Prodding China on trade
Trump plans to look into technology ‘theft’ but still wants Beijing to help with N. Korea.
WASHINGTON — President Trump on Monday will start a process that could lead to action against China, which has been accused of stealing American businesses’ intellectual property, even as he seeks Beijing’s help against nuclear threats from North Korea.
Several administration officials outlined the preliminary trade action to reporters Saturday, suggesting — contrary to Trump’s own statements — that trade policy toward China is divorced from any national security concern, including North Korea.
“Trade is trade; national security is national security,” said one official, who, like the others, spoke on condition of anonymity in keeping with administration practice.
As recently as Thursday, the president volunteered a connection between the two, and not for the first time, in remarks to reporters about his weeklong nuclear standoff with North Korea. Trump suggested that if China helped rein in North Korea, which relies on Beijing’s economic and security aid, he could ease his attacks on Chinese trade practices, which were a mainstay of his election campaign.
“We lose hundreds of billions of dollars a year on trade with China. They know how I feel. It’s not going to continue like that,” Trump said from his golf club in Bedminster, N.J. “But if China helps us, I feel a lot differently toward trade — a lot differently toward trade.”
The officials would not confirm reports that the trade action Trump plans to initiate Monday had been delayed more than a week, until the administration secured China’s support to win a unanimous vote Aug. 5 in the U.N. Security Council for imposing new sanctions on North Korea.
The president’s trade action will be a long way from any punitive move against China, despite his and his advisors’ open talk of Chinese “theft” and “stealing” of U.S. companies’ intellectual property, which broadly includes technological innovations, film and other artistic products, industrial designs and military secrets.
He simply will initiate an investigation of intellectual property theft, joining a long line of inquiries running back through past administrations.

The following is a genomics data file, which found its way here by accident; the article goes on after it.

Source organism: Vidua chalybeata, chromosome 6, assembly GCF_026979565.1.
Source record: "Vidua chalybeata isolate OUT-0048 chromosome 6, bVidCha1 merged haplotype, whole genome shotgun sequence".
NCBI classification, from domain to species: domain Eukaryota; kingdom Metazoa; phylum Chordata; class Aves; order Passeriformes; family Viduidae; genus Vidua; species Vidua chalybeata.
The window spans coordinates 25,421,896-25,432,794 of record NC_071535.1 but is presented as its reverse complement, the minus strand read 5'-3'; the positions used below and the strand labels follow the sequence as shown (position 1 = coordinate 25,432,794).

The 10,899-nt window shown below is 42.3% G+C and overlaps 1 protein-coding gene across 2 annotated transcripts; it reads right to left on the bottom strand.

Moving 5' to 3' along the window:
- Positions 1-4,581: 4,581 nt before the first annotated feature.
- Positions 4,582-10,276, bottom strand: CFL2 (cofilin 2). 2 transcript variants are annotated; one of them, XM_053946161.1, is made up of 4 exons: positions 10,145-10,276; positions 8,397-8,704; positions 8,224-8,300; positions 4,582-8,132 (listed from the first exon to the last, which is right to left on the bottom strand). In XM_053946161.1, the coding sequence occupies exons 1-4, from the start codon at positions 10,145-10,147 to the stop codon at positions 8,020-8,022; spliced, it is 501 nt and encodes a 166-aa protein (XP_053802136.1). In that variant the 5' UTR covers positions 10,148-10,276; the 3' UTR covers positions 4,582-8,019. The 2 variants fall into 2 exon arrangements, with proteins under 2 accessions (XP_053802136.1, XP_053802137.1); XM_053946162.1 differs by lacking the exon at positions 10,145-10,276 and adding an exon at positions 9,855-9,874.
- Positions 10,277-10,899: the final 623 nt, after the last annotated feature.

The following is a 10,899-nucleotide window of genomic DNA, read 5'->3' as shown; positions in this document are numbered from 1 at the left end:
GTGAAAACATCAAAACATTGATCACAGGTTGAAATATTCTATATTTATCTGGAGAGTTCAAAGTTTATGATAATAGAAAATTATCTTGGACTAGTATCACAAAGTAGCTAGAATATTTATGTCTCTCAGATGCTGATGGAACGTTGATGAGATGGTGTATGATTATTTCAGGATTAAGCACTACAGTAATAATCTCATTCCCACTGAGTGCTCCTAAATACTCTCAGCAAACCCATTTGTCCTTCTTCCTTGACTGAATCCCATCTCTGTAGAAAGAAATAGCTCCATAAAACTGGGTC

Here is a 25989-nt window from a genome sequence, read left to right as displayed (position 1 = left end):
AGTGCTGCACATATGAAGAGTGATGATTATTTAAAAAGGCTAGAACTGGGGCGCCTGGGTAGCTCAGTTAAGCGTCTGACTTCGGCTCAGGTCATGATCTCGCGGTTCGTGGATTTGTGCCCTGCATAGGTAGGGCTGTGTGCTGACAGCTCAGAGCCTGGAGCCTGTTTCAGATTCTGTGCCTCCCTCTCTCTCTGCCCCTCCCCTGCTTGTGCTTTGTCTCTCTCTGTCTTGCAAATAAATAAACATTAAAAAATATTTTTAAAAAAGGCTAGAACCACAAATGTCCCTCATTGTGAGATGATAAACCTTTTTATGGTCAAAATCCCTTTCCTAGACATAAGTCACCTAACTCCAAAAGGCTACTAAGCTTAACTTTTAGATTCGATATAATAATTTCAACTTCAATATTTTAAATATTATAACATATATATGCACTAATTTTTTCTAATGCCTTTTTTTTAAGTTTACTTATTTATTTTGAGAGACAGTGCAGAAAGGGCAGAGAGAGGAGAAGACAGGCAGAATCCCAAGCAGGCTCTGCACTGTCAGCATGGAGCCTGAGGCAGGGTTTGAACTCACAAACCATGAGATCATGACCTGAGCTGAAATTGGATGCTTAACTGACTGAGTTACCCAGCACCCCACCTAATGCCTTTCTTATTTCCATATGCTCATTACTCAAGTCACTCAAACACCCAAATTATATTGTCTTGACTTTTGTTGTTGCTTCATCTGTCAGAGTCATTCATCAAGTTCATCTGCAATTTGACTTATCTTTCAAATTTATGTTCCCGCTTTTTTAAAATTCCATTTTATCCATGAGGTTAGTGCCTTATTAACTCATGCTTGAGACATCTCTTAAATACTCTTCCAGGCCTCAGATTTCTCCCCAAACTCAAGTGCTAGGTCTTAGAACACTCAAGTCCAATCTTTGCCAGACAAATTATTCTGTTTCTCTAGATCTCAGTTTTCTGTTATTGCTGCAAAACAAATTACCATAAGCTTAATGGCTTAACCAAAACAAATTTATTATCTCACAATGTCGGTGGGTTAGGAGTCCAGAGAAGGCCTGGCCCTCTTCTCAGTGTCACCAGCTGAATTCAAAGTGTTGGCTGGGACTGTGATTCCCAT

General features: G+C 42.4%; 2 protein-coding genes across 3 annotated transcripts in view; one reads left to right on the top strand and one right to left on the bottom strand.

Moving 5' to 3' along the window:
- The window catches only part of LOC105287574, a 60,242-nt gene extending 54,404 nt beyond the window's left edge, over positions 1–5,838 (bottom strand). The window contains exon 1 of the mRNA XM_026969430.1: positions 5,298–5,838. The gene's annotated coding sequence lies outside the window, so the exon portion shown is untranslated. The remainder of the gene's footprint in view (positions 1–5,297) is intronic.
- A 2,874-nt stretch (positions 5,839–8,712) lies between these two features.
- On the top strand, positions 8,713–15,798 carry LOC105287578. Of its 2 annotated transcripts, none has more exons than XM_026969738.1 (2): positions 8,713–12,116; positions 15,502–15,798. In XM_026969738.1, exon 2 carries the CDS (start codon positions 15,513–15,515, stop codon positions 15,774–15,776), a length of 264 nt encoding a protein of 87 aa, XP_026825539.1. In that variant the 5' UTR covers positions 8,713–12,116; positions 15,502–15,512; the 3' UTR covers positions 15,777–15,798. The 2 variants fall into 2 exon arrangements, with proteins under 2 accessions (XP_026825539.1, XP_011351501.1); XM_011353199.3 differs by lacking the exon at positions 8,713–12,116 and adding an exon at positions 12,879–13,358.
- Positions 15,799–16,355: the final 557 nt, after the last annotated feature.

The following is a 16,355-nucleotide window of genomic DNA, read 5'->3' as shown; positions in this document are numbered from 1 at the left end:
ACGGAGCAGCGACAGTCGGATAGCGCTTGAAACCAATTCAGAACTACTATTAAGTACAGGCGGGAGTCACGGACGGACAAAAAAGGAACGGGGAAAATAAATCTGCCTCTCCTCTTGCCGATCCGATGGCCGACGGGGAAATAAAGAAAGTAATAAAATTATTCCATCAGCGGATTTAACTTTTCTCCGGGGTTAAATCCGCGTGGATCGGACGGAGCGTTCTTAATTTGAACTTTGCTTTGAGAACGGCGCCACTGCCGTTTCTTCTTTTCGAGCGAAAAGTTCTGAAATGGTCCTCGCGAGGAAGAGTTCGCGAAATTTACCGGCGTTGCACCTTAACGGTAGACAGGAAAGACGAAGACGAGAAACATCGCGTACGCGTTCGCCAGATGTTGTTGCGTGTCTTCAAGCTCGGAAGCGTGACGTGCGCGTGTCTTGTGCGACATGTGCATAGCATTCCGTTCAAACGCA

Trump advisors said the president on Monday plans to sign an executive memorandum, which is a step below an executive order, directing trade officials to investigate China’s “acts, policies or practices” that violate international protections for American intellectual property, innovations and technology.
In related matters, Chinese leader Xi Jinping urged restraint in a phone call with Trump on Friday, warning that “concerned parties” should avoid “remarks and actions” that could escalate tensions on the Korean peninsula.
According to the staterun New China News Agency, Xi reiterated China’s desire to work with the U.S., citing “common interests” in preserving stability in the region.
Trump understands China’s efforts to resolve the issue, the report said, and both leaders agreed to keep in close contact.
State media portrayed Xi as the voice of calm amid a trade-off of threats last week between Pyongyang and Washington. Trump on Friday said the U.S. military was “locked and loaded” and warned North Korean leader Kim Jong Un would “regret it fast” if he endangered the U.S. or its allies.
The isolated nation last week laid out a plan to launch ballistic missiles into waters around Guam, a U.S. territory. China has repeatedly called for negotiations and scorned military action. It agreed to recent United Nations sanctions but fears a refugee crisis and the loss of a buffer state if North Korea’s economy collapses.
The Global Times, a Communist Party tabloid, warned Friday that China wouldn’t assist North Korea if it attacked U.S. territory and America retaliated. But if the U.S. and South Korea try to carry out strikes and overthrow the North Korean government, “China will prevent them from doing so.”
U.S. officials painted the call as one of friendly agreement.
The two leaders affirmed North Korea must stop “its provocative and escalatory behavior,” the White House said in a statement. The relationship between the two presidents is “an extremely close one,” the administration added, calling Trump’s upcoming visit to China “a very historic event.”
‘[I]f China helps us, I feel a lot differently toward trade — a lot differently toward trade.’ — President Trump, on bid for China to use influence to rein in North Korea
CHINESE LEADER Xi Jinping, left, urged restraint during a call with President Trump, warning against acts that could raise tensions in the Korean peninsula.